What is the terrain and geography like in Djibouti?
The Republic of Djibouti is situated in the Horn of Africa on Africa’s east coast. Djibouti covers 8,400 square miles (21,883 square kilometers). The country is shaped like a "C" surrounding the Gulf of Tadjoura, an inlet off the Gulf of Aden. Along with Eritrea and Yemen, Djibouti shares direct access to the strategic Bab el Mandeb, the "Gate of Tears," which controls southern access to the Red Sea.
Djibouti’s capital, also called Djibouti, is a verdant oasis in an area of dry watersheds composed of harsh, stony desert and low, barren hills. The capital is at sea level and mostly surrounded by water, affording sea views from much of the city. In addition to Djibouti City, Djibouti has four provincial capitals: Ali Sabieh and Dikhil in the interior to the south and west, and Tadjoura and Obock on the north coast of the Gulf of Tadjoura.
The landscape beyond the capital, though largely barren, is quite strange and impressive. Beyond the Gulf of Tadjoura via a narrow strait is the Ghoubet, a deep body of blue water with two striking volcanic islands. The coastline north of the Gulf of Tadjoura juxtaposes palm-lined beaches with jagged hills. In the north a large high desert region rises to Mount Moussa Ali, the highest point in Djibouti (3,600 feet). Also to the north is the Forêt du Dai, a national park on Mount Goda. In this last vestige of a forest that once covered the area are several rare plants and animals, including monkeys and antelope. Lake Assal, a unique natural phenomenon over 500 feet below sea level, is 80 miles west of Djibouti City. A lake ten times saltier than the ocean, Lake Assal is an ethereal blue and surrounded by picturesque volcanic hills. It is the lowest body of water in Africa and the second lowest on Earth. Farther into the countryside to the southwest lies Lake Abbe, a large salt lake bisected by the Djibouti-Ethiopia border.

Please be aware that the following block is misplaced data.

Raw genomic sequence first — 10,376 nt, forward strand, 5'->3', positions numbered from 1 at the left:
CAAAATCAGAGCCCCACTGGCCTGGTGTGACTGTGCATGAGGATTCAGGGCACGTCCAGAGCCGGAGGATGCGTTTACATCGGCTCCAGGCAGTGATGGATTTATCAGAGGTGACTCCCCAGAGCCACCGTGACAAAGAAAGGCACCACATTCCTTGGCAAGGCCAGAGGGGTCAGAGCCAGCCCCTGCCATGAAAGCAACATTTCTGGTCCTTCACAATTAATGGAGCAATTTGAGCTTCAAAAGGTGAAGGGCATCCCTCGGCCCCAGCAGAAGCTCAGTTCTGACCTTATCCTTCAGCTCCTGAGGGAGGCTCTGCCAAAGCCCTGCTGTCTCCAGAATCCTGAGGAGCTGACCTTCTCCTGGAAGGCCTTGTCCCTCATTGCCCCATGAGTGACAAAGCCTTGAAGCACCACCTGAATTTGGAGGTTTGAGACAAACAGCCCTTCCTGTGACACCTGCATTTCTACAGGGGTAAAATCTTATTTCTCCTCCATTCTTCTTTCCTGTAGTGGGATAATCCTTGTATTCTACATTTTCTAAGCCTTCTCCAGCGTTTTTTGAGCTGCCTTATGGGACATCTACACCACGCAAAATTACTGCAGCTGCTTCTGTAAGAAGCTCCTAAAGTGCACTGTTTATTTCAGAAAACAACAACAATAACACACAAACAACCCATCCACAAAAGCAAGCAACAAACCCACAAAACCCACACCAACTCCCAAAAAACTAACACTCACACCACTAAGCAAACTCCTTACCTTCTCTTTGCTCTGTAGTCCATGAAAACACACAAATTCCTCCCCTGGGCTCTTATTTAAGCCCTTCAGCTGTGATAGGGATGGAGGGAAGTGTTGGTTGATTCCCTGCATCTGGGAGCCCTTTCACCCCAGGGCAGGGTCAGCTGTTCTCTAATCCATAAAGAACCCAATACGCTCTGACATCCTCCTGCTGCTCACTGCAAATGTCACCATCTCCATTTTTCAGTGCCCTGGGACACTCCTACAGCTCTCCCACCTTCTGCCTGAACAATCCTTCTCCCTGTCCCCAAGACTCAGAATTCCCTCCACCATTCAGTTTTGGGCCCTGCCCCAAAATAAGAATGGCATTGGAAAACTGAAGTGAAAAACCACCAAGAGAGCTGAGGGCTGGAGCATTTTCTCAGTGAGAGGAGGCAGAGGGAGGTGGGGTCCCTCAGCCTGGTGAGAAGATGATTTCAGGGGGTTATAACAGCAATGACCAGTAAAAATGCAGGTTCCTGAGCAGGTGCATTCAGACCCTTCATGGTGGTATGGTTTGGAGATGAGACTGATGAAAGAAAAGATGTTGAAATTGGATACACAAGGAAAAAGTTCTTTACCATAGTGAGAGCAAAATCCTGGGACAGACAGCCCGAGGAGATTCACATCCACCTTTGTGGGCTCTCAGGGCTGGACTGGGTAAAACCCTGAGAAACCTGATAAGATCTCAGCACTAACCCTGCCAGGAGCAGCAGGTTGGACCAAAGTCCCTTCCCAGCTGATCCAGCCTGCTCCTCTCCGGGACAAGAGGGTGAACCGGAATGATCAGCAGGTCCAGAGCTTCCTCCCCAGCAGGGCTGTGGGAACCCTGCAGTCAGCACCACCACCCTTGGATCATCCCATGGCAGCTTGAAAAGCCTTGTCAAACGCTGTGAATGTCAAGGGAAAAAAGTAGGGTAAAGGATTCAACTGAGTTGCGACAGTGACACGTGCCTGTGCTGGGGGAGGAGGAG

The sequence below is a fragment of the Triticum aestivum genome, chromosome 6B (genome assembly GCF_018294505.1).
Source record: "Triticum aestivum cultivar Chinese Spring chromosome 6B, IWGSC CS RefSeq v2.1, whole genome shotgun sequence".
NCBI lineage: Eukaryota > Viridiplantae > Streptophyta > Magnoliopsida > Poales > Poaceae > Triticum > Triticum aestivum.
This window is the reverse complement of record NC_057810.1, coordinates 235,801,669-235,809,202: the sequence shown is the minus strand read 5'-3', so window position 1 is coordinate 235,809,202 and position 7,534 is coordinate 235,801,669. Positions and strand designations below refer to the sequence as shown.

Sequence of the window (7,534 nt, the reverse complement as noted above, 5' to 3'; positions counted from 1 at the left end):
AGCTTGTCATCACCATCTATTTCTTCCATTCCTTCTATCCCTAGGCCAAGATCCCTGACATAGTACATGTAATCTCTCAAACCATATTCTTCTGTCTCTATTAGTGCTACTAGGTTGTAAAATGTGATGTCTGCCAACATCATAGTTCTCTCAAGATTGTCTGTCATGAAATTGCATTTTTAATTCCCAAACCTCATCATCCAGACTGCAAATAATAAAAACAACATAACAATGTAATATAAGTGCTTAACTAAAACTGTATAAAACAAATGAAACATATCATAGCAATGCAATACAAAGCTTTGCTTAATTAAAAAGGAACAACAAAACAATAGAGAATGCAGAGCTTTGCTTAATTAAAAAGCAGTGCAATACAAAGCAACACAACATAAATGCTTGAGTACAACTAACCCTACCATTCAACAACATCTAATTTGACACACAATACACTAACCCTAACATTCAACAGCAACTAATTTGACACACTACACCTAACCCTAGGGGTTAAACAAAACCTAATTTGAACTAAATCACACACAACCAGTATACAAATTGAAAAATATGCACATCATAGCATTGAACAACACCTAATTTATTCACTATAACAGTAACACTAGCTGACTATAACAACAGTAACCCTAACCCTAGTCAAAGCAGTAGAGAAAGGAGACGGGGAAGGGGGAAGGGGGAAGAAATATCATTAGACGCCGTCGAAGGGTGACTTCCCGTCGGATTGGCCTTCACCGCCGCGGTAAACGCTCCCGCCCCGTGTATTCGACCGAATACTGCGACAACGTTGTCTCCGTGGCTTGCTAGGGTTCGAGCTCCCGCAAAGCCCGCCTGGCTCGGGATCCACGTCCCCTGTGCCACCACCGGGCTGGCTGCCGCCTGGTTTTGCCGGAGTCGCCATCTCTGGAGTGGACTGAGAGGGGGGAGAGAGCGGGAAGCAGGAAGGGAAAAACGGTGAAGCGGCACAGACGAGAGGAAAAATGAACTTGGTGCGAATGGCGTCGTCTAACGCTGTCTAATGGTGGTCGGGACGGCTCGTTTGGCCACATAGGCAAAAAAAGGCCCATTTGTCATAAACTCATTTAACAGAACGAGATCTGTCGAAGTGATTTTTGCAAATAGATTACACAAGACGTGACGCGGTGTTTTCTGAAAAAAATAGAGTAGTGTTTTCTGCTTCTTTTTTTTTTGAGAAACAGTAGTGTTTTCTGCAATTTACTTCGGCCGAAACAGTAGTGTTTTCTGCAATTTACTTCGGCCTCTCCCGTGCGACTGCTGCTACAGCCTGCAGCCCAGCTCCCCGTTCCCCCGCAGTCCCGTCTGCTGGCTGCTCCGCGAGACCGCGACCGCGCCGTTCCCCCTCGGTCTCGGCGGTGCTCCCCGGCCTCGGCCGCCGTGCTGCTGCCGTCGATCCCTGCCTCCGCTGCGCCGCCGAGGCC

Djibouti’s location astride the East Africa, Red Sea, and Gulf of Aden rift systems provides a unique environment for studying volcanic, geothermal, and earthquake activity arising from the meeting of three tectonic plates. Over 600 tremors occur every year, virtually none of which are felt.
Geography - note:
strategic location near world's busiest shipping lanes and close to Arabian oilfields; terminus of rail traffic into Ethiopia; mostly wasteland; Lac Assal (Lake Assal) is the lowest point in Africa and the saltiest lake in the world
Djibouti has two seasons. During the May-to-September hot season, daytime temperatures average over 100°F and often exceed 120°F. The high temperatures are sometimes accompanied by hot, sandy winds called the "Kahm Sin." The beginning and ending months of the hot season are also marked by high humidity. The cooler season, from October through April, has clear skies, refreshingly cool breezes, somewhat lower humidity, and temperatures in the 80s.
Because of its geographic location between the Ethiopian and Yemeni escarpments, Djibouti gets little precipitation. Occasional rains occur mostly in the hills in the interior, but the average annual rainfall is only 5 to 10 inches. Rains most often come to Djibouti City in the fall and spring; some years are rainless. Because of a high water table and lack of drainage, the rare heavy rain can cause flooding in and around the capital.